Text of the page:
Mark Munoz vs. Lyoto Machida Fight BreakdownPosted on October 23, 2013, 04:39 AM by Rory Kernaghan
Mark Munoz will look to continue his comeback from obscurity, as he faces off against Lyoto Machida at UFN 30. Originally scheduled to be headlined by Michael Bisping vs. Mark Munoz, the card soldiers on with Machida making his Middleweight debut.
Machida’s form in the last few years has started to slide, he has gone 3-4 since 2010; losing to Jon Jones, Quinton Jackson, Mauricio Rua and Phil Davis. His fight against Munoz could be very telling as to whether The Dragon still has the fire to fight.
The Filipino Wrecking Machine rolled over Tim Boetsch at UFC 162, scoring a unanimous decision win and coming back from his KO loss to Chris Weidman, and subsequent Burger King binge, in dominant fashion.
Both guys have have fought most of their careers in major organizations, Machida sports a 19-4 record (7 KO, 2 sub) against Munoz’s 13-3 (6 KO 1 sub) so Munoz does have the higher finishing rate. Let’s take a look at how these warriors stack up against eachother:
Both guys have very effective striking, in their preferred domains. Machida’s standing strikes are very well timed and can be made more powerful due to that fact. His Karate background means that he is able to translate that timing in to MMA striking, and has seen him KO Rashad Evans, Thiago Silva, Randy Couture and Ryan Bader while in the UFC.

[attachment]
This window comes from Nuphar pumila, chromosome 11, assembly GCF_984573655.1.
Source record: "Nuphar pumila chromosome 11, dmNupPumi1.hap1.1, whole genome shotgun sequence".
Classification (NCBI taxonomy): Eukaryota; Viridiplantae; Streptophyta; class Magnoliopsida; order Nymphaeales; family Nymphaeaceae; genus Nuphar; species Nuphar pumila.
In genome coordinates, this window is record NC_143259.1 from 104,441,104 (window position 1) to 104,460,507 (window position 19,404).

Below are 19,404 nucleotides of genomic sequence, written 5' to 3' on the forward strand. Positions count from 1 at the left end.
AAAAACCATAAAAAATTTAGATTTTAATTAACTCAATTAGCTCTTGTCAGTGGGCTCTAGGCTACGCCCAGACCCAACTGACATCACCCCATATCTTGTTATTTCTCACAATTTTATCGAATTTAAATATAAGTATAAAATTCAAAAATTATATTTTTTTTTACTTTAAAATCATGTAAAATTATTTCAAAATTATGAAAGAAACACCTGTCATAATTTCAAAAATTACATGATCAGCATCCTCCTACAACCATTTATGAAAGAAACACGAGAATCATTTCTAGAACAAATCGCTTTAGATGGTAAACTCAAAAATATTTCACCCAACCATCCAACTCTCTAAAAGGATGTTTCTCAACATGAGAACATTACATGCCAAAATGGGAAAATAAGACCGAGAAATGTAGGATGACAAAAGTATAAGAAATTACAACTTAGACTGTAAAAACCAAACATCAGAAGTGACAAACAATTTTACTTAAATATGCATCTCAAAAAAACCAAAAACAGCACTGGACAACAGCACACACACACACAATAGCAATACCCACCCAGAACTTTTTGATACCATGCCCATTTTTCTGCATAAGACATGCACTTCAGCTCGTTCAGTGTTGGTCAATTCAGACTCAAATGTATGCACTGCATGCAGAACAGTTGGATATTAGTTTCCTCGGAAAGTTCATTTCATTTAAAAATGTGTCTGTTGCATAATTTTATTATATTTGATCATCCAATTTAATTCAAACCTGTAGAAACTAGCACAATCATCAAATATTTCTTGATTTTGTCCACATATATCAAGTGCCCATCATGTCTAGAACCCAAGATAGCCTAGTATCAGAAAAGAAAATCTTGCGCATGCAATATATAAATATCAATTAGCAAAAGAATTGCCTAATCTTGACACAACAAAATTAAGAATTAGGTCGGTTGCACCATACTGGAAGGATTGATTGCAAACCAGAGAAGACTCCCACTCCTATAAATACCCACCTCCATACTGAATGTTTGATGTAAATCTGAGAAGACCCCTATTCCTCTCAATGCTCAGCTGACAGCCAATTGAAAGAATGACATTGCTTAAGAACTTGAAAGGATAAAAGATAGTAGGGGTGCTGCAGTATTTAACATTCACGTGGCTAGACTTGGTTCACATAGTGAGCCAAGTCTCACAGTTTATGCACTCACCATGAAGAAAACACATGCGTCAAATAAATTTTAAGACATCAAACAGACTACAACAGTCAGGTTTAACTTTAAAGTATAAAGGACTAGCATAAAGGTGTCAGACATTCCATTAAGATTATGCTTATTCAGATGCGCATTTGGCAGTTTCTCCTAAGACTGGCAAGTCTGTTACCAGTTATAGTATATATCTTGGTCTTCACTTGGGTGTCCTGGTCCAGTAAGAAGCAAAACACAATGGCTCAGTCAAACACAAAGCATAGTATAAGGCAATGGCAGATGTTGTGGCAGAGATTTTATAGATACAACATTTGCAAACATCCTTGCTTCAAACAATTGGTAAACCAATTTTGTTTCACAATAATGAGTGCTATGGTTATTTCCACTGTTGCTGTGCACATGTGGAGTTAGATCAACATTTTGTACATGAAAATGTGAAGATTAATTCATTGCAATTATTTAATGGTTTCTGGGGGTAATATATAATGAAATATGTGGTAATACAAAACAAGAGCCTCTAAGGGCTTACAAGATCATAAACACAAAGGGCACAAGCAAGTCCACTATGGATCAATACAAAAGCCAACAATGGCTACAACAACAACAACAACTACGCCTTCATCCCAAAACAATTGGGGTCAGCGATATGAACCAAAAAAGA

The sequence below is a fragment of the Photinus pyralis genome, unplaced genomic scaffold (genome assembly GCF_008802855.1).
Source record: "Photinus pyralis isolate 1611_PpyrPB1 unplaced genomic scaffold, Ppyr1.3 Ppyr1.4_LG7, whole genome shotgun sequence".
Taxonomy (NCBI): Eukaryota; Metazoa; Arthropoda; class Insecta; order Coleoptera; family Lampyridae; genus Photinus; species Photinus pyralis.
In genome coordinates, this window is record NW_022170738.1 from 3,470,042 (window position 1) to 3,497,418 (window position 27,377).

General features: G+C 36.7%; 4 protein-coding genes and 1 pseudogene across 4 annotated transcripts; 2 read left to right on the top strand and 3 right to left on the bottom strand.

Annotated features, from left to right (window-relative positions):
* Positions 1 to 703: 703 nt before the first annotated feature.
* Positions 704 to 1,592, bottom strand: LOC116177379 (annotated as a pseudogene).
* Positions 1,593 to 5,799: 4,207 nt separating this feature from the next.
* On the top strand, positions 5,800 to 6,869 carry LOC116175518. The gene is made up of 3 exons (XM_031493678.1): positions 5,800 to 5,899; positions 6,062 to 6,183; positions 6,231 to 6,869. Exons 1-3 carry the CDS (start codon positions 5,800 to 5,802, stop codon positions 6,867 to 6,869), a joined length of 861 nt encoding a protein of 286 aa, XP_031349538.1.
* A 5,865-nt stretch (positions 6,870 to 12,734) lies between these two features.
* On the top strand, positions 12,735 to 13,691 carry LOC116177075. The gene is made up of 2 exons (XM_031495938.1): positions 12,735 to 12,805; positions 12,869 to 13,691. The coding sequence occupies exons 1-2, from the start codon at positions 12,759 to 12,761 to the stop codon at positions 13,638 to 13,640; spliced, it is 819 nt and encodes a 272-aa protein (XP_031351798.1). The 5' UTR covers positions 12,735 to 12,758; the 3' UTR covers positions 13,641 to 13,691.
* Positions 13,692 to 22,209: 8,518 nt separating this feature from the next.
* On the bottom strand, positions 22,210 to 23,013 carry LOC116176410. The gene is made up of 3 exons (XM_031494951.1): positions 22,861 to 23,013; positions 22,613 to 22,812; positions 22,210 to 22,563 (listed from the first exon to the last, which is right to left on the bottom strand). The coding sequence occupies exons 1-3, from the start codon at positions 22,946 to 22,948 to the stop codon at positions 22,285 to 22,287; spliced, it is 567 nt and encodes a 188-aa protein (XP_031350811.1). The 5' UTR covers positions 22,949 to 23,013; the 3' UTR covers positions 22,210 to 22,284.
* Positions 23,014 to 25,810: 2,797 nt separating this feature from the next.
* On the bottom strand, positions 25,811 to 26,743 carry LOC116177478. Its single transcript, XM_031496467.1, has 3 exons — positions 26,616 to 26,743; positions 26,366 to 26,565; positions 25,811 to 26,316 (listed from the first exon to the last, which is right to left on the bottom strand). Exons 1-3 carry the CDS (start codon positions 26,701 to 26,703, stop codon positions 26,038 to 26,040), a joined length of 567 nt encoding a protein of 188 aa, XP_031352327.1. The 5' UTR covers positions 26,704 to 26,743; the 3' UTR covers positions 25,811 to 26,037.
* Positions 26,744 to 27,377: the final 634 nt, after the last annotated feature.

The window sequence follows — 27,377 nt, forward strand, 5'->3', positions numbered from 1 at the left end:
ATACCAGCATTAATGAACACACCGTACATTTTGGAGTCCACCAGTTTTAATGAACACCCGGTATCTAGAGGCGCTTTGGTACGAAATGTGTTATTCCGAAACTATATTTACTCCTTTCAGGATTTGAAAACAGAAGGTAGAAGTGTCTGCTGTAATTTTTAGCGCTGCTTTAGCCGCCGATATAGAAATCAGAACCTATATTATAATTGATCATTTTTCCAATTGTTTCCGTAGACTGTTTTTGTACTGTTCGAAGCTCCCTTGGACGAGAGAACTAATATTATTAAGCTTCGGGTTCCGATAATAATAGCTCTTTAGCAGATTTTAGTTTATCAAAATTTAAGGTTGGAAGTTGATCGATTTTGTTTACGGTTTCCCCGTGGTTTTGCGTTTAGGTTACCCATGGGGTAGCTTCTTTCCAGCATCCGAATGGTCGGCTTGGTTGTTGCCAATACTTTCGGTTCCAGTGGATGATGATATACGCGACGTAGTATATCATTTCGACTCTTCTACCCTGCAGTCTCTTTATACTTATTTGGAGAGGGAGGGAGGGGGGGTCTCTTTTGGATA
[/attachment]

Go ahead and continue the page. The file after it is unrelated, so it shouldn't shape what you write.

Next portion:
Munoz is a dirty boxing ground and pound machine, he likes to get in your face, clinch you up and blast with shots on the inside. His striking range may not be on par with The Dragon’s, but he has a lot more power in my opinion. Its hard to pick one guy over the other when they are so effective within their own styles, so I’m calling it 50/50.
The Filipino Wrecking Machine has the clear advantage in the offensive wrestling department, due to his extensive College and Amateur experiences. Munoz was a division I All American in 2000/01, winning the 197lb. category in 2001 wrestling out of Oklahoma State. On to MMA and that base proves very useful; Munoz likes to slam guys around and just completely smash them with his relentless ground and pound assault. The beating he put on Tim Boetsch at UFC 162 is all the evidence you need.
Machida has great takedown defence and can score a good takedown, but he is nowhere near the level of his opponent at UFN 30. That being said, Munoz has to get in close enough to score a takedown. All considered, 70/30 Munoz.
Lyoto Machida is a black belt in BJJ under Walter Broca, and he may not use his submission game much but is very slick on the mat. His only submission wins are an arm triangle choke over Sokoudjou at UFC 79 and a forearm choke against Michael MacDonald at Beast 2004. Jon Jones submitted him in their title fight, but that was more due to the fact that JJ had just rocked him with a huge punch rather than being out-grappled.
Munoz is a purple belt in BJJ, and his lone submission win was a tap out due to punches against Ryan Jensen at UFC 108. Again, we are yet to see much of Munoz’s Jits skills, but a purple belt in the art is not easy to come by. I’d give The Dragon the edge at 60/40.
Another factoid worth chewing is that both guys have been KO’d in the past, and pretty brutally too. Shogun Rua knocked Machida off his perch as champ in devastating fashion, while Munoz got his clock cleaned by Chris Weidman and Matt Hamill.